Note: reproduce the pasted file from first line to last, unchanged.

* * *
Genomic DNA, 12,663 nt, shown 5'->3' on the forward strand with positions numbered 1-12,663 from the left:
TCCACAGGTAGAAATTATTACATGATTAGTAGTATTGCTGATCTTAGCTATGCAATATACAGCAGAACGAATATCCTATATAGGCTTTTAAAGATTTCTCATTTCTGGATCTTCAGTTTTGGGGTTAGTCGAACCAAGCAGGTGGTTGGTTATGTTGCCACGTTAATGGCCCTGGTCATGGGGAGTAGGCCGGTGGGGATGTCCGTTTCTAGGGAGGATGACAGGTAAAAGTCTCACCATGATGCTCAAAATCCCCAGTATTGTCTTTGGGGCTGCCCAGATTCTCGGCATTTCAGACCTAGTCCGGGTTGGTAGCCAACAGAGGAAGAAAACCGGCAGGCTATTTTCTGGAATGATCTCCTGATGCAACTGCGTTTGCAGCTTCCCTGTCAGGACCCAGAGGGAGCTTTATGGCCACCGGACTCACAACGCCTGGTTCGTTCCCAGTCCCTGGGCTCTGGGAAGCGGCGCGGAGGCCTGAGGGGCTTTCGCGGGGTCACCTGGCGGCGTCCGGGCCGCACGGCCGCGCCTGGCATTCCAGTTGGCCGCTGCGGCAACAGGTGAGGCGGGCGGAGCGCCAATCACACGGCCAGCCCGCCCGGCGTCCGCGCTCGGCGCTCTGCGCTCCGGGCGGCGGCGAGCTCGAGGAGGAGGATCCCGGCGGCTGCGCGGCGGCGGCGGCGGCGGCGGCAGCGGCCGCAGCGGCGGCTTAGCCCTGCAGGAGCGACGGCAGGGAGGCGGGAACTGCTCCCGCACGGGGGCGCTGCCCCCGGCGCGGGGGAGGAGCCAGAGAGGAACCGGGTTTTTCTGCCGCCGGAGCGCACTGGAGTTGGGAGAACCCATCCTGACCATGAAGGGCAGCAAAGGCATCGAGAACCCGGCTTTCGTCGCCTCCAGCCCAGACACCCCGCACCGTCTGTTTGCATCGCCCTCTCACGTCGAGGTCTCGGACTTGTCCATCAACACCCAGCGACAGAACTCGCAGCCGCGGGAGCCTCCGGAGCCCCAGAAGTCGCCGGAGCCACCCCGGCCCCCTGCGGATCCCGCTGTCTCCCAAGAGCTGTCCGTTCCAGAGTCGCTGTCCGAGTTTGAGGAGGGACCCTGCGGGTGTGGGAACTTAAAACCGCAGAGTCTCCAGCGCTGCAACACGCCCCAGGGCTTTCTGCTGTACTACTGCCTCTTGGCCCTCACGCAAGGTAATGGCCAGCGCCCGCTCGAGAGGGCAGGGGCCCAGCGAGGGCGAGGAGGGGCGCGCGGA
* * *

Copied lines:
Genomic DNA, 12,663 nt, shown 5'->3' on the forward strand with positions numbered 1-12,663 from the left:
TCCACAGGTAGAAATTATTACATGATTAGTAGTATTGCTGATCTTAGCTATGCAATATACAGCAGAACGAATATCCTATATAGGCTTTTAAAGATTTCTCATTTCTGGATCTTCAGTTTTGGGGTTAGTCGAACCAAGCAGGTGGTTGGTTATGTTGCCACGTTAATGGCCCTGGTCATGGGGAGTAGGCCGGTGGGGATGTCCGTTTCTAGGGAGGATGACAGGTAAAAGTCTCACCATGATGCTCAAAATCCCCAGTATTGTCTTTGGGGCTGCCCAGATTCTCGGCATTTCAGACCTAGTCCGGGTTGGTAGCCAACAGAGGAAGAAAACCGGCAGGCTATTTTCTGGAATGATCTCCTGATGCAACTGCGTTTGCAGCTTCCCTGTCAGGACCCAGAGGGAGCTTTATGGCCACCGGACTCACAACGCCTGGTTCGTTCCCAGTCCCTGGGCTCTGGGAAGCGGCGCGGAGGCCTGAGGGGCTTTCGCGGGGTCACCTGGCGGCGTCCGGGCCGCACGGCCGCGCCTGGCATTCCAGTTGGCCGCTGCGGCAACAGGTGAGGCGGGCGGAGCGCCAATCACACGGCCAGCCCGCCCGGCGTCCGCGCTCGGCGCTCTGCGCTCCGGGCGGCGGCGAGCTCGAGGAGGAGGATCCCGGCGGCTGCGCGGCGGCGGCGGCGGCGGCGGCAGCGGCCGCAGCGGCGGCTTAGCCCTGCAGGAGCGACGGCAGGGAGGCGGGAACTGCTCCCGCACGGGGGCGCTGCCCCCGGCGCGGGGGAGGAGCCAGAGAGGAACCGGGTTTTTCTGCCGCCGGAGCGCACTGGAGTTGGGAGAACCCATCCTGACCATGAAGGGCAGCAAAGGCATCGAGAACCCGGCTTTCGTCGCCTCCAGCCCAGACACCCCGCACCGTCTGTTTGCATCGCCCTCTCACGTCGAGGTCTCGGACTTGTCCATCAACACCCAGCGACAGAACTCGCAGCCGCGGGAGCCTCCGGAGCCCCAGAAGTCGCCGGAGCCACCCCGGCCCCCTGCGGATCCCGCTGTCTCCCAAGAGCTGTCCGTTCCAGAGTCGCTGTCCGAGTTTGAGGAGGGACCCTGCGGGTGTGGGAACTTAAAACCGCAGAGTCTCCAGCGCTGCAACACGCCCCAGGGCTTTCTGCTGTACTACTGCCTCTTGGCCCTCACGCAAGGTAATGGCCAGCGCCCGCTCGAGAGGGCAGGGGCCCAGCGAGGGCGAGGAGGGGCGCGCGGA